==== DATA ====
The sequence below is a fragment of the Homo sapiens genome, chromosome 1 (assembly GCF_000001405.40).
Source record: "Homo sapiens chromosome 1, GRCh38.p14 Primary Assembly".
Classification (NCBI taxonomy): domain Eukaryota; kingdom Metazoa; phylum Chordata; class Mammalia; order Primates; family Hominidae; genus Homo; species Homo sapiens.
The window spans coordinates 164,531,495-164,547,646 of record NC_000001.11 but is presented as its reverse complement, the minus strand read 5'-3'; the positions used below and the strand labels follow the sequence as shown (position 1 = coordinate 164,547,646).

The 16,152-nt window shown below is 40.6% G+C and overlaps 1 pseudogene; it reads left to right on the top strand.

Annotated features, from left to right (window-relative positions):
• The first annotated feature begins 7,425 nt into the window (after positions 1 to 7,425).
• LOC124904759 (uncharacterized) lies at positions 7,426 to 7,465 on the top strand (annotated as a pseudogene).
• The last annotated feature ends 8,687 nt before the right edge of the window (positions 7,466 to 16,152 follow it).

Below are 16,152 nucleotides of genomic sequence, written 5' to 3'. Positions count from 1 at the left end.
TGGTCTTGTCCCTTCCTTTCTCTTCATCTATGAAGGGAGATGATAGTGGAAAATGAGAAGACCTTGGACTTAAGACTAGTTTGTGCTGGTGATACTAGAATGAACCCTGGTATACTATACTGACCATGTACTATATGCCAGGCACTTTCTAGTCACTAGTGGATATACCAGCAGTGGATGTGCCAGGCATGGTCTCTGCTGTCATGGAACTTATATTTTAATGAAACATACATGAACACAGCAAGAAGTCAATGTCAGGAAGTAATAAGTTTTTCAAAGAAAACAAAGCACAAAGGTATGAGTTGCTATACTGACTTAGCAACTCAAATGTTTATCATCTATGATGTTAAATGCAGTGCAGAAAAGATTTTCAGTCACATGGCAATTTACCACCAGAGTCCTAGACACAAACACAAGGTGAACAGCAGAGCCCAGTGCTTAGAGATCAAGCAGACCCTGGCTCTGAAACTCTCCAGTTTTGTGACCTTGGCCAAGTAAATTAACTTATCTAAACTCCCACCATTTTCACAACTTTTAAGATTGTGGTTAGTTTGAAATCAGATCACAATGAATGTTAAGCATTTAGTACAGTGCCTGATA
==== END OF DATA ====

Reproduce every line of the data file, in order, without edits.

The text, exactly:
The sequence below is a fragment of the Homo sapiens genome, chromosome 1 (assembly GCF_000001405.40).
Source record: "Homo sapiens chromosome 1, GRCh38.p14 Primary Assembly".
Classification (NCBI taxonomy): domain Eukaryota; kingdom Metazoa; phylum Chordata; class Mammalia; order Primates; family Hominidae; genus Homo; species Homo sapiens.
The window spans coordinates 164,531,495-164,547,646 of record NC_000001.11 but is presented as its reverse complement, the minus strand read 5'-3'; the positions used below and the strand labels follow the sequence as shown (position 1 = coordinate 164,547,646).

The 16,152-nt window shown below is 40.6% G+C and overlaps 1 pseudogene; it reads left to right on the top strand.

Annotated features, from left to right (window-relative positions):
• The first annotated feature begins 7,425 nt into the window (after positions 1 to 7,425).
• LOC124904759 (uncharacterized) lies at positions 7,426 to 7,465 on the top strand (annotated as a pseudogene).
• The last annotated feature ends 8,687 nt before the right edge of the window (positions 7,466 to 16,152 follow it).

Below are 16,152 nucleotides of genomic sequence, written 5' to 3'. Positions count from 1 at the left end.
TGGTCTTGTCCCTTCCTTTCTCTTCATCTATGAAGGGAGATGATAGTGGAAAATGAGAAGACCTTGGACTTAAGACTAGTTTGTGCTGGTGATACTAGAATGAACCCTGGTATACTATACTGACCATGTACTATATGCCAGGCACTTTCTAGTCACTAGTGGATATACCAGCAGTGGATGTGCCAGGCATGGTCTCTGCTGTCATGGAACTTATATTTTAATGAAACATACATGAACACAGCAAGAAGTCAATGTCAGGAAGTAATAAGTTTTTCAAAGAAAACAAAGCACAAAGGTATGAGTTGCTATACTGACTTAGCAACTCAAATGTTTATCATCTATGATGTTAAATGCAGTGCAGAAAAGATTTTCAGTCACATGGCAATTTACCACCAGAGTCCTAGACACAAACACAAGGTGAACAGCAGAGCCCAGTGCTTAGAGATCAAGCAGACCCTGGCTCTGAAACTCTCCAGTTTTGTGACCTTGGCCAAGTAAATTAACTTATCTAAACTCCCACCATTTTCACAACTTTTAAGATTGTGGTTAGTTTGAAATCAGATCACAATGAATGTTAAGCATTTAGTACAGTGCCTGATA